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When I took office as governor in August 2009, I laid out a bold goal: Utah will lead the nation as the best performing economy and be recognized as a premiere global business destination. I am as committed to that goal today as I was then, and I am even more confident in our ability to achieve it.

As a state, we have risen to the challenge during a strenuous period in our history. Many will rightfully say we have weathered the storm of the greatest economic downturn since the Great Depression. But that only tells part of the story. Utah didn't simply weather the storm, we strategically positioned ourselves — by decisions made in the face of daunting circumstances, and by wise choices made in times of plenty — to strengthen our competitive advantage.

By keeping taxes low, reducing unnecessary regulations, preserving our Rainy Day Fund and protecting education funding, our state is now positioned as an economic leader.

Compare Utah with the rest of the nation. Our wages are on the rise while unemployment is declining. Our unemployment rate has dropped from 8.3 percent to 5.4 percent while the national rate remains at 7.8 percent. The national economy is growing at 1.4 percent and the last two months of revised figures show Utah's economy is growing at 3.6 percent — half a point above our historical, pre-recession level. And because our economy is creating jobs, the number of people on Temporary Assistance for Needy Families is down by 17.9 percent.

Of course, we still face challenges. Too many people in our state still find themselves out of work. Until every Utahn who wants a job can find a job, our work is not done. I have set the goal to empower the private sector to create 100,000 jobs in 1,000 days and we are on pace to achieve it.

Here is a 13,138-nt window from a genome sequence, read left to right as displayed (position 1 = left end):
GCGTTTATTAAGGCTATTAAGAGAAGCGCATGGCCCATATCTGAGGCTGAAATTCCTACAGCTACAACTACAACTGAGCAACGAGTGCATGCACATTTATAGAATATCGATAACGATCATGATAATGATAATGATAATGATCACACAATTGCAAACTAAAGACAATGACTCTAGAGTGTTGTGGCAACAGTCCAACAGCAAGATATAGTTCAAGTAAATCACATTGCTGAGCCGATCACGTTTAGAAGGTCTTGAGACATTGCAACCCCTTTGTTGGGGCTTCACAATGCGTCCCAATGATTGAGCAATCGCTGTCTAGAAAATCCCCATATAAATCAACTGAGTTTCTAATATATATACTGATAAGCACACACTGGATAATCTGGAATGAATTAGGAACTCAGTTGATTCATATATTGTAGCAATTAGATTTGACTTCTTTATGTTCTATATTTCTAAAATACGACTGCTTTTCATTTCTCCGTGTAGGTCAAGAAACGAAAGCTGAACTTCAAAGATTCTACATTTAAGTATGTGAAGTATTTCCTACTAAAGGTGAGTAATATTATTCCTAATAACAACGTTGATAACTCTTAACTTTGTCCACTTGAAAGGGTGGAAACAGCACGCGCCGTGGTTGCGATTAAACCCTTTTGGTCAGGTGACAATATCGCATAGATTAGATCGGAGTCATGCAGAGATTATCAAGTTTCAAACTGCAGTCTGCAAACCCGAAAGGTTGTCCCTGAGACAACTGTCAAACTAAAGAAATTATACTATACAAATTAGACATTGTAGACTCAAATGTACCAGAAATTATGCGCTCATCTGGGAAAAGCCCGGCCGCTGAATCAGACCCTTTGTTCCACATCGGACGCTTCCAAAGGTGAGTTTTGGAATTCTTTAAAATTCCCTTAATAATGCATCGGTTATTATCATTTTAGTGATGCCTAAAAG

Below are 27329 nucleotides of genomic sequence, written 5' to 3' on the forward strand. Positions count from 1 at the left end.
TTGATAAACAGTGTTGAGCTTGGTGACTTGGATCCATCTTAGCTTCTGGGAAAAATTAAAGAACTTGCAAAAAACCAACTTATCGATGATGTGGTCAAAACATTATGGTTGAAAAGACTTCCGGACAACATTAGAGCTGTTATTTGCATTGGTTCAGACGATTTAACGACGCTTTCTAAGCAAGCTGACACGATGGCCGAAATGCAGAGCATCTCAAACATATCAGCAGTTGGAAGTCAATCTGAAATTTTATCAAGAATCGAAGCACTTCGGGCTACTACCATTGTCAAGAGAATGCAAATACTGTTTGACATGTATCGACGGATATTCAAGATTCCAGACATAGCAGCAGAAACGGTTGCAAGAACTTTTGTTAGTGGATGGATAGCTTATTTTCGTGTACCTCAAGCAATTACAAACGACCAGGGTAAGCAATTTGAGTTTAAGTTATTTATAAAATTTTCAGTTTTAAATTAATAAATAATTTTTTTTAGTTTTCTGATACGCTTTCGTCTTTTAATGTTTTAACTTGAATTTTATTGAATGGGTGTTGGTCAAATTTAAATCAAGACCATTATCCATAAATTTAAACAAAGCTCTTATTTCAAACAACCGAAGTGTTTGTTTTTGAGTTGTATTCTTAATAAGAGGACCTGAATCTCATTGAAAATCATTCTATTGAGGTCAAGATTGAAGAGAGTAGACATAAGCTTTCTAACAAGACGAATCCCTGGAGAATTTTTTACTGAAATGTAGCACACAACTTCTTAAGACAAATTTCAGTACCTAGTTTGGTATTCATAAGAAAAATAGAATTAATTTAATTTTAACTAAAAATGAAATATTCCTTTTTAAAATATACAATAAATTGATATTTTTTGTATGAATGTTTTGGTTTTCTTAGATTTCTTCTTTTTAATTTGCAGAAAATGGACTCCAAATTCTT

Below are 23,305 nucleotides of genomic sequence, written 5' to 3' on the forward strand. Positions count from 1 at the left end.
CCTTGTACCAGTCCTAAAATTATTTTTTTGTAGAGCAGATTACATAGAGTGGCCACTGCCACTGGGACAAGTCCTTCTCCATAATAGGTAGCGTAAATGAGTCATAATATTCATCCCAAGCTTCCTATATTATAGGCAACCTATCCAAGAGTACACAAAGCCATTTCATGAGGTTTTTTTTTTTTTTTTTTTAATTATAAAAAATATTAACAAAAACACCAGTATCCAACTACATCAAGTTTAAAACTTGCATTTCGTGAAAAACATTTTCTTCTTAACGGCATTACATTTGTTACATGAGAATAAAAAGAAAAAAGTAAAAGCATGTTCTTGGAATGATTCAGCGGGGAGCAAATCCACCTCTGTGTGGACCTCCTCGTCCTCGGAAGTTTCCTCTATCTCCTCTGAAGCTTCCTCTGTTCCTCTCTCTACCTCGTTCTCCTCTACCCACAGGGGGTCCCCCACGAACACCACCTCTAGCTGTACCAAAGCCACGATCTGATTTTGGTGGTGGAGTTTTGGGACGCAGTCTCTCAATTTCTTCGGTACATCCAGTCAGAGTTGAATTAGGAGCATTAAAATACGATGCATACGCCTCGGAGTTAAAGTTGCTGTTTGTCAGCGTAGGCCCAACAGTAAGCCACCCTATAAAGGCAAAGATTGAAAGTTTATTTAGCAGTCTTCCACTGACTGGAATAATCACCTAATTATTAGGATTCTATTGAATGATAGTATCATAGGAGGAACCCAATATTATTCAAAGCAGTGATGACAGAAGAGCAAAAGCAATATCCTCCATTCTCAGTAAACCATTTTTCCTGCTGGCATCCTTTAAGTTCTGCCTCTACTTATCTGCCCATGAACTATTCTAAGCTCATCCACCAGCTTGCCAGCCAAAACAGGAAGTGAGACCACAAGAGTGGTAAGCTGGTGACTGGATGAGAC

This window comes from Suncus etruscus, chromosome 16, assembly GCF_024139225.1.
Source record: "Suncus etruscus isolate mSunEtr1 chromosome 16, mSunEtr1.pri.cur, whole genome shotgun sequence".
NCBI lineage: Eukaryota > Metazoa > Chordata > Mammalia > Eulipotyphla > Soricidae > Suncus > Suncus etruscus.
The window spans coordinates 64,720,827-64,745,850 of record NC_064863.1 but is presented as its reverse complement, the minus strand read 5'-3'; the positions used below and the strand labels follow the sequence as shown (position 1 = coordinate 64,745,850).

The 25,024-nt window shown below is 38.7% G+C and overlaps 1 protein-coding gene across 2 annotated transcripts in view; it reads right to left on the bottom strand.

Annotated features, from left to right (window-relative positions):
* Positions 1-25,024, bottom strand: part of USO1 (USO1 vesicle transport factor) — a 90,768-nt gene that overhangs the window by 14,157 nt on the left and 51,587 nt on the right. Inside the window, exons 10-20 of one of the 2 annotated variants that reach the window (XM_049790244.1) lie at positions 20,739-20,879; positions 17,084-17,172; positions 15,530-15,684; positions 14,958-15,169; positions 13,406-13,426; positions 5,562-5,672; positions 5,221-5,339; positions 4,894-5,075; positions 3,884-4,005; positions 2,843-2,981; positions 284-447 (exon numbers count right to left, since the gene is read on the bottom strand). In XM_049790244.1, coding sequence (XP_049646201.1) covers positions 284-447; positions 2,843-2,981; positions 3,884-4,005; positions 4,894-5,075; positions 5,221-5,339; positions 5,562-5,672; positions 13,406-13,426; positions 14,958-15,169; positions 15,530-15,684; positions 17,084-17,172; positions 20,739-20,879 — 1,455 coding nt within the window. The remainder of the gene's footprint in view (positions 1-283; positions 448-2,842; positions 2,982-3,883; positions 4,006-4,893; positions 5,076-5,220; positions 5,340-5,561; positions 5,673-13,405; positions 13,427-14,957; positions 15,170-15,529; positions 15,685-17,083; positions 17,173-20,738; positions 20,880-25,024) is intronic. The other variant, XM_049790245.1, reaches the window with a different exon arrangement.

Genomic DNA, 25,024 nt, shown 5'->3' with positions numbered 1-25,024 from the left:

Our economic recovery has been driven by the growth of our local businesses and expanding businesses relocating to our state. Those businesses are counting on our ability to deliver a skilled and educated workforce.

To get there, I have set clear goals. First, 66 percent of all Utah adults must have either a college degree or a skilled trade certificate by the end of the decade. Second, 90 percent of third-, sixth- and eighth-grade students must be proficient in reading and mathematics. And third, 90 percent of high school students must take the ACT exam to ensure they are prepared for post-secondary education.

By achieving these goals, our state will be armed with an educated and skilled workforce necessary to propel our economy.

While two of every three dollars in our state budget are already dedicated to education, our growing economy allowed us to add $200 million to support Utah students this past year.

Innovation is also critical to our education goals. We will continue to embrace technological advances to help our teachers and students. We will increase our focus on establishing basic skills at a young age — teaching our children to read so they can read to learn.

And we will call on parents, business leaders and others to be more involved in education at home and as volunteers in the classroom.

Utah is primed to become a global business leader. Our continued dedication to creating an environment for businesses to succeed and our determination to make the nation's youngest population its most-educated, will ensure prosperity for decades to come.

I've never been more optimistic about Utah's future. Join me, and together we will strengthen Utah's position as the best place to live, to work and to raise a family.

Gary R. Herbert is the governor of Utah.

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